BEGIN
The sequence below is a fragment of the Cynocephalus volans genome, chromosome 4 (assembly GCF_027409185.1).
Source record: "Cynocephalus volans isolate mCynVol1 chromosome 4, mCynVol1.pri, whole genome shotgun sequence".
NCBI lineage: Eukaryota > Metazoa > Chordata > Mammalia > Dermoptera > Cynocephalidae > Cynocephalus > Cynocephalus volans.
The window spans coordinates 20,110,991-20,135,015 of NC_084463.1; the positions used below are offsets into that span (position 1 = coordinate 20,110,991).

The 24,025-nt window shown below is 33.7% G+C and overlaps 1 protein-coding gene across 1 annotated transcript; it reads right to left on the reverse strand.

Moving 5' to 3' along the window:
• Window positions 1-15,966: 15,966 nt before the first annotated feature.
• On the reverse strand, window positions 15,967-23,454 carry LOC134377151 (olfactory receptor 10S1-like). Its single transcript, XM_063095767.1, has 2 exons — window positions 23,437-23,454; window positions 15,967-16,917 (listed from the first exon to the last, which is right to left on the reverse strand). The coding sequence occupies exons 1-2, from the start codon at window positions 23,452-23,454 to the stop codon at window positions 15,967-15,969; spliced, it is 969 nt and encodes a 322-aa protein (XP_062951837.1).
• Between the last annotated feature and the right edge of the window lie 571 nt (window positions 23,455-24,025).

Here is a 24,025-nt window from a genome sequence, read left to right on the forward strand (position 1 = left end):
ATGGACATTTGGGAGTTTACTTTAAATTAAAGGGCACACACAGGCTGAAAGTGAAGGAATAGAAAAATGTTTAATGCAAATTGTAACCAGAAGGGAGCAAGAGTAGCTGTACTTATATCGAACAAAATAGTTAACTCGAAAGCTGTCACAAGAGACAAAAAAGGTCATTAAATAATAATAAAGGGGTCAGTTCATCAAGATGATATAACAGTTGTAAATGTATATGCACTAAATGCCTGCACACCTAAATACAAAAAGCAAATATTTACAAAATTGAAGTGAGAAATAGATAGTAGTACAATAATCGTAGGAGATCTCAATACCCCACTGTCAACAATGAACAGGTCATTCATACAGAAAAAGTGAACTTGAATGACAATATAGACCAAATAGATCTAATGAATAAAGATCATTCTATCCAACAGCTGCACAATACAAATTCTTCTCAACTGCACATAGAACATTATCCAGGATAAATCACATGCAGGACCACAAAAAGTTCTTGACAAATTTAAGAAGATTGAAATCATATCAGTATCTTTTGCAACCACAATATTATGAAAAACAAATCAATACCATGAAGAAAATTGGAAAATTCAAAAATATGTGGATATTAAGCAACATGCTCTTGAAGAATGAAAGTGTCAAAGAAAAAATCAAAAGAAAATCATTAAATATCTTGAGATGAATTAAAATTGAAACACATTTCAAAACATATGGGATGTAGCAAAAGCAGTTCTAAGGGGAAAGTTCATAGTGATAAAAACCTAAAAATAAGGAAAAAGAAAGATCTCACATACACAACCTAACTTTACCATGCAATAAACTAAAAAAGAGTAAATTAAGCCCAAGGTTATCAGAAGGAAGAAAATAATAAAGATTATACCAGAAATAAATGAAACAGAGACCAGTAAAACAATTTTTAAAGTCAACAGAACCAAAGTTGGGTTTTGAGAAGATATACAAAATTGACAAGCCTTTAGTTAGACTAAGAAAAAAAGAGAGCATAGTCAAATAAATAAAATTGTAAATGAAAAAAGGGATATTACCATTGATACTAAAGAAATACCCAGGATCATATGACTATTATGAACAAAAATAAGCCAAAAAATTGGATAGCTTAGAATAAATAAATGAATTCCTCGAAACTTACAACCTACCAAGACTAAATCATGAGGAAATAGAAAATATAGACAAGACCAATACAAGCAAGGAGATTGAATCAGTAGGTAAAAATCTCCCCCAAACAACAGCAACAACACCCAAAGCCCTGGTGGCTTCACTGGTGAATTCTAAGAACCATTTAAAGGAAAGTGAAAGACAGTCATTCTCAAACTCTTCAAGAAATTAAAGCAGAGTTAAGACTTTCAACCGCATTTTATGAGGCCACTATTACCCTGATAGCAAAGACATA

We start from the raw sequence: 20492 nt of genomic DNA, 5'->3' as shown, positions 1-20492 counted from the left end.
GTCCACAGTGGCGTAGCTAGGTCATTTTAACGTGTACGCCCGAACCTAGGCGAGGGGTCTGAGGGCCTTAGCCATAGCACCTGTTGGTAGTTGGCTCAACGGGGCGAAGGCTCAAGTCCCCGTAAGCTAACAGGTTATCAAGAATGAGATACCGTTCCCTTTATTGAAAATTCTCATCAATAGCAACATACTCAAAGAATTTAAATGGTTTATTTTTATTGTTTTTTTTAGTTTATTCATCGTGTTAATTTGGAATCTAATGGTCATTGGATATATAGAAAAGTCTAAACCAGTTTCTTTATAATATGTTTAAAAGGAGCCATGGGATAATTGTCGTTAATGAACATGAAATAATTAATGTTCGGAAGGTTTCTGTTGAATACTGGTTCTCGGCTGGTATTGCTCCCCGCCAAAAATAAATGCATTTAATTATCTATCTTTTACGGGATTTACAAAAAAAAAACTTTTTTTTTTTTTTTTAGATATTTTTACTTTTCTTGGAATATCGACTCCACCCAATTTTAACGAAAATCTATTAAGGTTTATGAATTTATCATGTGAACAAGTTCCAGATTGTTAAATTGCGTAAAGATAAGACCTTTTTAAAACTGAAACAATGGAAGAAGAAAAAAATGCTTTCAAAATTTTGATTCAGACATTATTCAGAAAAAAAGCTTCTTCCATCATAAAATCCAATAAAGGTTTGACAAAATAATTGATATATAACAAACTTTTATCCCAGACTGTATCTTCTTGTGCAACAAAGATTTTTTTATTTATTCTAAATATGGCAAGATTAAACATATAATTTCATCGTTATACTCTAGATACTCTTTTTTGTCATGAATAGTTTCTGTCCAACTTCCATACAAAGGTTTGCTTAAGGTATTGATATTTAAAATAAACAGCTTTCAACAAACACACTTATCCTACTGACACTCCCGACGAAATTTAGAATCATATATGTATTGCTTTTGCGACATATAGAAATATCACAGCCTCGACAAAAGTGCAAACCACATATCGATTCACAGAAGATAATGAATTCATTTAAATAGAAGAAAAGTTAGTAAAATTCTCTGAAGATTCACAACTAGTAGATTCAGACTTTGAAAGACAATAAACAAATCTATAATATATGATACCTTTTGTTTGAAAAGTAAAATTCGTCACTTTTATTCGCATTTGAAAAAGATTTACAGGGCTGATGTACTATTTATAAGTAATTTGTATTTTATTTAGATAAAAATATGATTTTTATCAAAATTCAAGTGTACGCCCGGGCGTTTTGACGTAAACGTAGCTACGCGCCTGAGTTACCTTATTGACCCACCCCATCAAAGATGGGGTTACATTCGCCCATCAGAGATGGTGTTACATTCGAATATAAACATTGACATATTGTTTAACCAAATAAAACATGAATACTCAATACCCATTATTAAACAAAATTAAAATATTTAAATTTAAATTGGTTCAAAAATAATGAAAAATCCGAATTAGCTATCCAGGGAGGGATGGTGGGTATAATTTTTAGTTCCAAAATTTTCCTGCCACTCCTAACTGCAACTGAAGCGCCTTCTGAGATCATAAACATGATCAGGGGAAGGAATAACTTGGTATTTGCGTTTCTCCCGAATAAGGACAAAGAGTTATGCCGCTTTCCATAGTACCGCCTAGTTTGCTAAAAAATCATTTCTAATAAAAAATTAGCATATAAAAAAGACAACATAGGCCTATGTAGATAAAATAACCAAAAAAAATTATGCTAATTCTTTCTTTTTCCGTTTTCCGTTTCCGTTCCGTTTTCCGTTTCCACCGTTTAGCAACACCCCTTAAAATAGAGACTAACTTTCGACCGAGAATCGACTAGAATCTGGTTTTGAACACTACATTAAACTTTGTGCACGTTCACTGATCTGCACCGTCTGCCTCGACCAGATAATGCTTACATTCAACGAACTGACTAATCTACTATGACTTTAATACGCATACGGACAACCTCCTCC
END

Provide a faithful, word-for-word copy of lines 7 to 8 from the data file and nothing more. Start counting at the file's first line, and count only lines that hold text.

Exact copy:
• Window positions 1-15,966: 15,966 nt before the first annotated feature.
• On the reverse strand, window positions 15,967-23,454 carry LOC134377151 (olfactory receptor 10S1-like). Its single transcript, XM_063095767.1, has 2 exons — window positions 23,437-23,454; window positions 15,967-16,917 (listed from the first exon to the last, which is right to left on the reverse strand). The coding sequence occupies exons 1-2, from the start codon at window positions 23,452-23,454 to the stop codon at window positions 15,967-15,969; spliced, it is 969 nt and encodes a 322-aa protein (XP_062951837.1).